Close encounters of the eighties kind

1981: The year yours truly was born, and the year Voyage of the B.S.M Pandora was published inside Ares magazine. What do we have in common? A waste of potential. But we're not here to talk about me.

As soon as I discovered the Ares magazine online archive a couple of days ago, I dug into it with the fervor of a hipster. The game that stood out above all the others in my eyes was Voyage:

Voyage of the Pandora is a solitaire game of interstellar exploration. The player controls the Biological Survey Mission Pandora as it travels the starways in search of extraterrestrial life forms. The player uses the crew, robots and equipment of the Pandora to collect exotic specimens while attempting to minimize the loss of human life and return home with the Pandora intact.

Sounds a lot like the upcoming ISS Vanguard from Awaken Realms, doesn't it? Considering that a Polish version of Voyage had circulated in 1985, I wouldn't be surprised if it was a source of inspiration for the Vanguard creators.

Now, let's see what this vintage game holds for the contemporary gamer. The material you will need to print is the rulebook, and the accompanying files posted on BGG by Ryanmobile (for your convenience, I am linking to the files at the end of this post). It is mainly the maps, some charts and tables, the counters, and the paragraphs that you will be reading to see what encounters you have when you land on the various planets.

The rules are for the most part well-written, but the game is bogged down by fiddly calculations that you have to execute far too often. As soon as the Pandora is set in orbit around a new planet, you have to select the crew and equipment that will board the Shuttle. The Shuttle can only carry a certain amount of weight, depending on the gravity of the planet. When the Shuttle lands on the ground, you decide if the expedition will be on foot or by rover. Again, weight calculations have to be made. You also have to carry supplies. When you spend hours exploring, the supplies will be spent, and you have to do supply checks. After a while, I decided to do myself a favour and dispense with most of the checks. I just limited my carrying and my exploration time, and focused on the enjoyable part that is the exploration itself.

The Pandora is traveling in space for a maximum of 30 months (you can choose to do a 10 or 20 month session instead, if you want shorter playtime). It can visit up to 9 different planets. Upon arrival, you roll a die and consult a chart that leads you to a paragraph. The paragraph gives you the basic characteristics of the planet: Gravity, Atmosphere, Geology and Climate, as well as your starting hex on one of the maps. Each map shows different terrain (flat, vegetation, mountains, rivers, caves etc.), and the terrain difficulty will define how many hours it takes you to move and explore. To explore, you roll two dice, check a chart and read the corresponding paragraph. Sometimes nothing happens: the terrain/atmosphere mentioned in the paragraph doesn't apply. When it does, you read some more to see what you found.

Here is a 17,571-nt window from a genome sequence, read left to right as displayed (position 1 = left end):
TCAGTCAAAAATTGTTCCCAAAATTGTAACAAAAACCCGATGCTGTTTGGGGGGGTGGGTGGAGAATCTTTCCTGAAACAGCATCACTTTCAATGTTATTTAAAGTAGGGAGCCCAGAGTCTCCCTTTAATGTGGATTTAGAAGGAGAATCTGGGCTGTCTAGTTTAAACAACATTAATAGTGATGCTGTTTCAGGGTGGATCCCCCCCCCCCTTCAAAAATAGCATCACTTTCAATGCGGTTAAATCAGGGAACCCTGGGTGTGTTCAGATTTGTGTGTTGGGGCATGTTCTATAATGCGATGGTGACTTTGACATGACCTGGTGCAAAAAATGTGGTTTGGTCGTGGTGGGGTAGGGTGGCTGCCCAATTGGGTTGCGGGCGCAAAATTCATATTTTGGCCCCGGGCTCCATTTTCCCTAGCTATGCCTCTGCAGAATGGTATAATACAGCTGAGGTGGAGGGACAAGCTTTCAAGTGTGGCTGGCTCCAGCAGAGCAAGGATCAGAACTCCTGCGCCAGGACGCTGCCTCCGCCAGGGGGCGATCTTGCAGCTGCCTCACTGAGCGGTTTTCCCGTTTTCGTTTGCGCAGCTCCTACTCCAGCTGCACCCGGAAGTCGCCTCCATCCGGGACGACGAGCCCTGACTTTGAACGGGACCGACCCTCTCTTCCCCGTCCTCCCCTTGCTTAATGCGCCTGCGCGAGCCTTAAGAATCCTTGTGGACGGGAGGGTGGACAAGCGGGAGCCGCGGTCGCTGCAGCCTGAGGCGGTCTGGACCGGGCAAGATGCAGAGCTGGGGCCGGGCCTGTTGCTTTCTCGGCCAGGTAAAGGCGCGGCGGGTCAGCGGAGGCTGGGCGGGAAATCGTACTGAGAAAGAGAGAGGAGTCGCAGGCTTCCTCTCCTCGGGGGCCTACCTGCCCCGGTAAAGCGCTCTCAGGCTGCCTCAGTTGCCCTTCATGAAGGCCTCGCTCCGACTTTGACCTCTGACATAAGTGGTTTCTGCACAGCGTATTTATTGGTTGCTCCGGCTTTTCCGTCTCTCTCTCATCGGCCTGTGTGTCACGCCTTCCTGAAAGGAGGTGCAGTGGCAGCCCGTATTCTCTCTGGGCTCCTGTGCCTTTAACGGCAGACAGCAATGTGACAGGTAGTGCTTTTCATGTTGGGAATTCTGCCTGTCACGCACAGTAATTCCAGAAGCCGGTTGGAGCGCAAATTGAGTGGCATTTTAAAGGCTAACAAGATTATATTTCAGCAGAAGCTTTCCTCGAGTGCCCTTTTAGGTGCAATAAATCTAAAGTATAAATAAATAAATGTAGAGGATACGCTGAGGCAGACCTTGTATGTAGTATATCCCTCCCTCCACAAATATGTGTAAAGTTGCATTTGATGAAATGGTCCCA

For example, my first destination was planet Suwathe. Suwathe has earth-like gravity but the atmosphere is corrosive. This means my crew has to wear special suits that doubles their weight. So just the Science Officer and the Ground Survey Officer disembark the Shuttle, carrying a turbolaser, a scanner and an energy cage. As soon as they step out, they see a giant tortoise. Since it couldn't be captured, they decided to move on. The tortoise chased after them (it was slow) but eventually grew wary and stopped. A few meters down, they find a big bipedal insect, peacefully grazing. 'Look, a mosquito-man!' 'Yikes, I hate mosquitoes. What if it's blood-thirsty? It could suck us dry with a straw'. 'Shoot it, Bob!' Pew-pew! Down goes the 'erequito' (erectum mosquito?), but the beaming clogs the turbolaser. Long story short, no creatures were captured on this planet. Captured creatures give you Victory Points at the end of the game, so it's not good if you don't catch anything.

A few planets later, we arrive at Opoplo. Heavy gravity, arctic climate. A big alien city is covered with ice. The Commander and the Science Officer go out to inspect. The neuroscanner senses a group of invisible aliens, but the officers only fancy some sight-seeing and pretend they didn't notice. After a while, they find an egg. The Science Officer holds it carefully like a diamond encrusted Faberge, but the damned thing cracks open, and a tentacled creature springs out. More killing ensues.

I may have had a few entertaining encounters, but all in all, the game ended up being tedious. The resource management part requires some serious streamlining: a player board on which to manage your crew, tools and supplies. A way to conduct communication and combat with creatures that doesn't ask you to roll on charts. As for the narrative section, it has enough paragraphs to stay fresh for two-three times, not more (an inherent problem of paragraph games, of course).

All that said, it should be mentioned that other people have enjoyed the game because of sweet nostalgia or maybe because they are more patient with clunky mechanisms than me. I certainly think it deserves a try, if only for the visual pleasure of the different terrain maps and the occasional amusing encounter. Vintage games have a certain charm just because they are vintage, but it's a pity Voyage of the B.S.M. Pandora was never revisited, developed and re-published in an improved edition (an identical boxed game had come out at the same time as the magazine). As I said above, ISS Vanguard seems to be following this direction, and I'm curious to see the outcome. Too bad it won't have hex terrain maps.

If you feel like printing it, here is what you'll need:

#VoyageOfTheBSMPandora #Butterfield #AresMagazine